The Renewable Fuels Association "strongly supports the Farm to Fly Act," said RFA President and CEO Geoff Cooper. "We applaud the determined efforts of Rep. Miller -- along with co-sponsors Reps. Flood, Craig, Finstad, Budzinski, Crockett, Hinson and Feenstra -- to introduce this important legislation, which creates more clarity and stability around the development of sustainable aviation fuels (SAF) made from U.S. crops. By ensuring the best available science and modeling tools are used to calculate the carbon benefits of homegrown renewable fuels, this bill helps position SAF for takeoff."

-Farm to Fly Act…

Crawford, Davis Release Ag Labor Working Group Interim Report

Reps. Rick Crawford, R-Ark., and Don Davis, D-N.C., co-chairs of the House Agriculture Committee-appointed Ag Labor Working Group, on Tuesday released its interim report on the issues facing agricultural labor and the H-2A visa program.

"Based on the information available, it is becoming clear that our agricultural visa policies are in desperate need of reforms. I look forward to continuing to work with Chairman Davis and the rest of the working group to develop a final report with commonsense, bipartisan solutions," said Crawford.

Davis noted that the working group held a series of sessions that are summarized in the report. "There is room for Congress to update the H-2A program so our food system can continue to operate and feed and clothe the American people. I look forward to more work with Co-Chairman Crawford and the other members of the working group in crafting a final report that brings forward bipartisan solutions."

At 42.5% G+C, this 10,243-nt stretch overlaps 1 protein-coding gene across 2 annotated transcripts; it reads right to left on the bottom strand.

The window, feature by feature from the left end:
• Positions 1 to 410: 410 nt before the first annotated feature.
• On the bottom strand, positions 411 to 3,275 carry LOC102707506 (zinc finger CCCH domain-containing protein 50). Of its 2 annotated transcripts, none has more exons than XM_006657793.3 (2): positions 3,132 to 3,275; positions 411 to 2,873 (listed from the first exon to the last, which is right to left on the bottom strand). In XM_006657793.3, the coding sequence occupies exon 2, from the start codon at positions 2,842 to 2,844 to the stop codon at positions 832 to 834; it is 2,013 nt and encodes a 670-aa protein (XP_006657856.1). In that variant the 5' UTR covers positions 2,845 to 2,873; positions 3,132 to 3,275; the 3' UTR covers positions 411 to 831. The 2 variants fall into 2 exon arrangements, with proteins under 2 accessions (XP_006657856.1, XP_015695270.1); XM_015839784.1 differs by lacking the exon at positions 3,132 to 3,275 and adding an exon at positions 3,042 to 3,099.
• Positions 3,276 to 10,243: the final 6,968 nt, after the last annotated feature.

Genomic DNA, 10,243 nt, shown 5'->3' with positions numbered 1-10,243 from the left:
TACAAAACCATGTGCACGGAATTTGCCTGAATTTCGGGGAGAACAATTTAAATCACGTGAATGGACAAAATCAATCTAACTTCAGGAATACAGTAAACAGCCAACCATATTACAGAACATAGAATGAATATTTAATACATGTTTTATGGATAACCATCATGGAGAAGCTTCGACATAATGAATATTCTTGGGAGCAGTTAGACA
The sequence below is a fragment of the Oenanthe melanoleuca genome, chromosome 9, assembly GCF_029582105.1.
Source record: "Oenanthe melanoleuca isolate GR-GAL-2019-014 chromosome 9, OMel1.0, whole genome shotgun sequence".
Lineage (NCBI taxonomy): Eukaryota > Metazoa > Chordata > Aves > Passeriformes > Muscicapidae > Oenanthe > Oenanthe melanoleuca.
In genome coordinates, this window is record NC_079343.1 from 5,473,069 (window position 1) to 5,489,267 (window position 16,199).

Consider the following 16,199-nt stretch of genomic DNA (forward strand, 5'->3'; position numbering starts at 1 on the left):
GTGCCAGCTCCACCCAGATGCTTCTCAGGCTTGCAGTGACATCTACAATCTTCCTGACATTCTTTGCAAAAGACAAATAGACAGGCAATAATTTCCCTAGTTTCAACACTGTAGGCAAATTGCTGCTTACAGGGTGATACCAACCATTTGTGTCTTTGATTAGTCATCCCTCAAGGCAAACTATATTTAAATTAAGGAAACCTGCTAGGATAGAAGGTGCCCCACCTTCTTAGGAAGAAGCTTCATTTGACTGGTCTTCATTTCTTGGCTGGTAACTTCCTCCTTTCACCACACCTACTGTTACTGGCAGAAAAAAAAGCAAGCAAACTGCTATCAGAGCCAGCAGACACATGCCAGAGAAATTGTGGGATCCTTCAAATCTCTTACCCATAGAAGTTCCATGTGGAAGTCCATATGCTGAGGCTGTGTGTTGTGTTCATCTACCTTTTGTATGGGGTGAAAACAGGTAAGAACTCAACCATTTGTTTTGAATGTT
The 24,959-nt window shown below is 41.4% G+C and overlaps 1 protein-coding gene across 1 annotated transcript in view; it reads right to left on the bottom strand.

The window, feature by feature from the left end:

"Given the high costs and regulatory complexities of the H-2A program, farmers use it as a last resort. As outlined in this report, there are barriers to utilizing the H-2A program. Despite its shortfalls, the H-2A program is still an integral part of the agricultural workforce when domestic workers are unavailable," the conclusion of the report said.

John Hollay, director of U.S. government relations for the International Fresh Produce Association, said, "IFPA is heartened by the release of the bipartisan House Agriculture Committee's Agriculture Labor Working Group interim report. IFPA worked closely with the working group to identify key challenges within the H-2A program and reforms Congress must consider. In particular, we emphasized how onerous DOL and DHS regulations are shaping the future of the program, to the detriment of growers and our industry in large part because Congress has not yet acted. As noted in the report, we need congressional action on labor priorities, otherwise farmers risk losing their farms."

-Ag Labor Working Group interim report…

Jerry Hagstrom can be reached at